This point becomes important when you look at most sports over time. Real records and performance records are continually being pushed to new levels and even player performance overall has increased markably in most sports over the past few decades.

So yes, we can take a given child and give him the best training and the best nutrition and make him a better athlete. The problem is that lots of other people are doing that as well, so an individuals position on the bell--curve still won't shift much.

It takes both natural gifts and dedication to produce an elite athlete. Occasionally you will find someone that depends way more than the usual on one factor or the other both both are still there. Superstars like Michael Jordan are usually at the very top of both physical talent and dedication to improving. In fact, superstar athletes like Michael Jordan who try and fail to succeed at another sport indicate that some people are just better suited to a particular sport.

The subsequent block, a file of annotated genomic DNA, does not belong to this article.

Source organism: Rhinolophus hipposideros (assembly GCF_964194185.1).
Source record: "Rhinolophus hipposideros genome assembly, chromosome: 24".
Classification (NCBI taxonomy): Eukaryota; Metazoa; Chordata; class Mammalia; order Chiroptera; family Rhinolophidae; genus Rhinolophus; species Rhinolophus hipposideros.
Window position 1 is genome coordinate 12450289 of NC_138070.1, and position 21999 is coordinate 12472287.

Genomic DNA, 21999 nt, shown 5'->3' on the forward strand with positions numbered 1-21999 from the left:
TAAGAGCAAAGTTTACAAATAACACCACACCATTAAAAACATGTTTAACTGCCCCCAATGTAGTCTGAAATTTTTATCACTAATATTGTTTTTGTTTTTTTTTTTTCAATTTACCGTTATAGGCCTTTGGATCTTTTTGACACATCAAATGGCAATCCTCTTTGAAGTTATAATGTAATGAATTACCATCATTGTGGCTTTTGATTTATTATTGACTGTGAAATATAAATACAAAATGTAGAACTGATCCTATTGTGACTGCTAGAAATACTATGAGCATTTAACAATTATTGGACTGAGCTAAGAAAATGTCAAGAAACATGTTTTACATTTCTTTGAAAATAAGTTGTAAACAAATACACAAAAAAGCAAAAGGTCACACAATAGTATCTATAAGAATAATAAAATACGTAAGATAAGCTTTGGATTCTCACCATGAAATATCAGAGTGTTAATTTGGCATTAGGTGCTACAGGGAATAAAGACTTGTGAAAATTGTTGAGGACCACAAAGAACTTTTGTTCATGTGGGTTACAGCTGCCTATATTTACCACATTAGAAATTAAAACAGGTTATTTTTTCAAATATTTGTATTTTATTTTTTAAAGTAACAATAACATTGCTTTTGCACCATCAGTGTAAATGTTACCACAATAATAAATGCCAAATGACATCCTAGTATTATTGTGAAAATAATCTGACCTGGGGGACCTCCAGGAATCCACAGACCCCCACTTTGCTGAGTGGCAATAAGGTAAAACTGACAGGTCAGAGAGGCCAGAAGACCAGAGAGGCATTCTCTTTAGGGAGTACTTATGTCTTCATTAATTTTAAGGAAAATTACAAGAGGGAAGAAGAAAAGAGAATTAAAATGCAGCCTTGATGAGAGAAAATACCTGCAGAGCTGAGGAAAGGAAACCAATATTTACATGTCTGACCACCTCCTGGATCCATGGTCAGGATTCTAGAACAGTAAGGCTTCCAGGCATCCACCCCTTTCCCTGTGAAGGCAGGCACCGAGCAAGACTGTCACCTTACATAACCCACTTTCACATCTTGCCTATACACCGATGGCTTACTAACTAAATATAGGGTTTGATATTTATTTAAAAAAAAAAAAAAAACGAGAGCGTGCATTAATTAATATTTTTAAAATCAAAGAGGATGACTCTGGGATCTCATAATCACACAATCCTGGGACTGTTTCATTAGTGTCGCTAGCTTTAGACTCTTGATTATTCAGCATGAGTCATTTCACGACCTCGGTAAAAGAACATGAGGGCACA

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Old 01-01-2007, 10:22 PM
Operation Ripper Operation Ripper is offline
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Quote:
Originally Posted by Shagnasty
In fact, superstar athletes like Michael Jordan who try and fail to succeed at another sport indicate that some people are just better suited to a particular sport.
BO frakkin' JACKSON!

2-Sport All Star
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  #41  
Old 01-01-2007, 10:51 PM
RickJay RickJay is offline
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Quote:
Originally Posted by Shagnasty